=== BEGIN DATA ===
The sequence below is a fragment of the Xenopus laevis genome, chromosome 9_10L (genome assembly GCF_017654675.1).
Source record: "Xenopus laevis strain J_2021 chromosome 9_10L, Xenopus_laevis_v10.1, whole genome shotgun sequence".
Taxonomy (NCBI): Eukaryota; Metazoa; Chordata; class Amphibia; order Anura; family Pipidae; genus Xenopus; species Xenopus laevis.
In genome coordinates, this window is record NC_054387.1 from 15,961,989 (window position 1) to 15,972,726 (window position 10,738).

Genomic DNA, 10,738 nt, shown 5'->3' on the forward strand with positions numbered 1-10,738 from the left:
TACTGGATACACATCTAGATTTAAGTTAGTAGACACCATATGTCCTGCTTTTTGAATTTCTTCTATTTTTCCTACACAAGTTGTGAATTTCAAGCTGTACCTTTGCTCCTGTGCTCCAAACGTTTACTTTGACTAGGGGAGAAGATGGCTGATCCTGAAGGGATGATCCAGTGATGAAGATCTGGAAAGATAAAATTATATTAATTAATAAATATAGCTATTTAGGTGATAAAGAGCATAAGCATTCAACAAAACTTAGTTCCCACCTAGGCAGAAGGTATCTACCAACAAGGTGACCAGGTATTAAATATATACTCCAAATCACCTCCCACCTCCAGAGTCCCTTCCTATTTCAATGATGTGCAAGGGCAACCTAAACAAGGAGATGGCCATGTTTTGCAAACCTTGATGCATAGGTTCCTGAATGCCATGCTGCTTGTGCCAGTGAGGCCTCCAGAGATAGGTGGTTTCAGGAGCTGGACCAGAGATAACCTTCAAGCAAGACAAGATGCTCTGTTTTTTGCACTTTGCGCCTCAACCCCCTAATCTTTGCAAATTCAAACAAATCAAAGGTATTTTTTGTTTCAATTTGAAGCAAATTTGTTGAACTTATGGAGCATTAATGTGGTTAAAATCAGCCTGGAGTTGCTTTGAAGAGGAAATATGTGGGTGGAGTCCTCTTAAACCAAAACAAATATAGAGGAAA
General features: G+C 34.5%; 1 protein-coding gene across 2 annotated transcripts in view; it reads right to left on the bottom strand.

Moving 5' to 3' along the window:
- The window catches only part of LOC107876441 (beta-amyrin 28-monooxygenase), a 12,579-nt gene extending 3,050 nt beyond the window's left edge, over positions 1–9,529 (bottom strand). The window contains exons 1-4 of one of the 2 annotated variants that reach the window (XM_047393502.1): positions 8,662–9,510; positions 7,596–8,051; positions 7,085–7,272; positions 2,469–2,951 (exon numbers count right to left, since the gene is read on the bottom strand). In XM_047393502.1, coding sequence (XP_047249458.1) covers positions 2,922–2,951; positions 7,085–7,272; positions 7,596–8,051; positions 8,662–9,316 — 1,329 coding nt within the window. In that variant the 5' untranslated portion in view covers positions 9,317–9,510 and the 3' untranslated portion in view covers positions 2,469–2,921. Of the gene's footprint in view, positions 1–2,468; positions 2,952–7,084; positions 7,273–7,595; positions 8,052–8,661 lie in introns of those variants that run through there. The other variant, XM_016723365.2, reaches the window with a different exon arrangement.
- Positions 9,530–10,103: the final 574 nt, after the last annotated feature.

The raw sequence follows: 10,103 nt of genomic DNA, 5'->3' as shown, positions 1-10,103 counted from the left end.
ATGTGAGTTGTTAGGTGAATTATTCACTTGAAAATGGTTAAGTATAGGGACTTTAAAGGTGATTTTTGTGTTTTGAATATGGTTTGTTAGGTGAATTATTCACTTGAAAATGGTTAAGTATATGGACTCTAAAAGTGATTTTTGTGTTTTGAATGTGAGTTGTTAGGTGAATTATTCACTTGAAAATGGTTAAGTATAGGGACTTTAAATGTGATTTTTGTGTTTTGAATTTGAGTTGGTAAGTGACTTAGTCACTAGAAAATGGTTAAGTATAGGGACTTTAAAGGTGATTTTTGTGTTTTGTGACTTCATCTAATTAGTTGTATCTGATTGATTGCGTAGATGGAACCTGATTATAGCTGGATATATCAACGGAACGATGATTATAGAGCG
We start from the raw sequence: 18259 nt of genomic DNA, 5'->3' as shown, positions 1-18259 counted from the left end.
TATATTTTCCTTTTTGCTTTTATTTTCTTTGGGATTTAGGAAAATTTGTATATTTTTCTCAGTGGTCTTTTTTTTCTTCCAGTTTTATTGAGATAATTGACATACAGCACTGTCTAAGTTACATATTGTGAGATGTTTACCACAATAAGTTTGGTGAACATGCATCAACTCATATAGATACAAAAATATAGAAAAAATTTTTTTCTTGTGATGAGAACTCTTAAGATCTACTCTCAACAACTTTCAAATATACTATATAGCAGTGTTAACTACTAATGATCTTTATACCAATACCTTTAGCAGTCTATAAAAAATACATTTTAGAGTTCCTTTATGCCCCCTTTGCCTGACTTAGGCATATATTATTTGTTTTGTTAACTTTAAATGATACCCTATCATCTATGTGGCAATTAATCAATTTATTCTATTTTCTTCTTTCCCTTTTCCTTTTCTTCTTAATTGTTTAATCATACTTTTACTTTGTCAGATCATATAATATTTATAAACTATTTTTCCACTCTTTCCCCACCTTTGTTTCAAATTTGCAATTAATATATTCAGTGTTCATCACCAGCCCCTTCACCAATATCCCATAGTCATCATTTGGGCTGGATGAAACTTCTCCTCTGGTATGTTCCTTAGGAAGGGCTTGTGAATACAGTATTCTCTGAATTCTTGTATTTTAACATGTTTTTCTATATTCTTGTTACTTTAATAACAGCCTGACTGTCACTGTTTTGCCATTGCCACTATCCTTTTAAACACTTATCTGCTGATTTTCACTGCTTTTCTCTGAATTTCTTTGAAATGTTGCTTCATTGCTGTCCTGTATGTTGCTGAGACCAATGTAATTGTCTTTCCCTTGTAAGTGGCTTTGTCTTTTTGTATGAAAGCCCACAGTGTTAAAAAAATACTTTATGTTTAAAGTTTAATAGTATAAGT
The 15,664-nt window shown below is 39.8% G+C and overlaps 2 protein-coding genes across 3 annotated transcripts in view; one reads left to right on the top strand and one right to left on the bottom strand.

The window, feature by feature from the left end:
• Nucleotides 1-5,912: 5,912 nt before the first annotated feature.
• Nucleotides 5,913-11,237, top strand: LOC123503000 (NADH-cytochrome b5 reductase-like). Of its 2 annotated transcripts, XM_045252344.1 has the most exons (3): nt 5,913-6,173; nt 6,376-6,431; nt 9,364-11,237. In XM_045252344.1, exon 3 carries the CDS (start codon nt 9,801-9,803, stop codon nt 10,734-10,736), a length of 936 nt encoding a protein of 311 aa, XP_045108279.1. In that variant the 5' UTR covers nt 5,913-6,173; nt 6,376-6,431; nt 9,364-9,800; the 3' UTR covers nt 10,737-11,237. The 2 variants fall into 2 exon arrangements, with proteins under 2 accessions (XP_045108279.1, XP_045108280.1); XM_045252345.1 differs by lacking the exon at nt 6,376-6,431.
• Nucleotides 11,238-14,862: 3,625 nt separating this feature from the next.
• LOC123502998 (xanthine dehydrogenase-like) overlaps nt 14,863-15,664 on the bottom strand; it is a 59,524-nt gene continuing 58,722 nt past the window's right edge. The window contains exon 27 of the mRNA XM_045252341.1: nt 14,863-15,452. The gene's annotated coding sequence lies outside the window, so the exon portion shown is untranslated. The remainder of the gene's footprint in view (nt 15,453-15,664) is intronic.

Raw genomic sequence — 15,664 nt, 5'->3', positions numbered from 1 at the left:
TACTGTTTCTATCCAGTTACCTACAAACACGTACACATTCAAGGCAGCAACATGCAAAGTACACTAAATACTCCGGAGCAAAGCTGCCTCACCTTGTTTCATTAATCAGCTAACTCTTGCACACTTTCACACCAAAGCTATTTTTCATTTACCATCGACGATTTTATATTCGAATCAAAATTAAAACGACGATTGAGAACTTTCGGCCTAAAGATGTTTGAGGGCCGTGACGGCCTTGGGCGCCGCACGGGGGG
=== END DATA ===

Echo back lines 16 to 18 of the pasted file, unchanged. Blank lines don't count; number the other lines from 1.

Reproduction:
The window, feature by feature from the left end:
• Nucleotides 1-5,912: 5,912 nt before the first annotated feature.
• Nucleotides 5,913-11,237, top strand: LOC123503000 (NADH-cytochrome b5 reductase-like). Of its 2 annotated transcripts, XM_045252344.1 has the most exons (3): nt 5,913-6,173; nt 6,376-6,431; nt 9,364-11,237. In XM_045252344.1, exon 3 carries the CDS (start codon nt 9,801-9,803, stop codon nt 10,734-10,736), a length of 936 nt encoding a protein of 311 aa, XP_045108279.1. In that variant the 5' UTR covers nt 5,913-6,173; nt 6,376-6,431; nt 9,364-9,800; the 3' UTR covers nt 10,737-11,237. The 2 variants fall into 2 exon arrangements, with proteins under 2 accessions (XP_045108279.1, XP_045108280.1); XM_045252345.1 differs by lacking the exon at nt 6,376-6,431.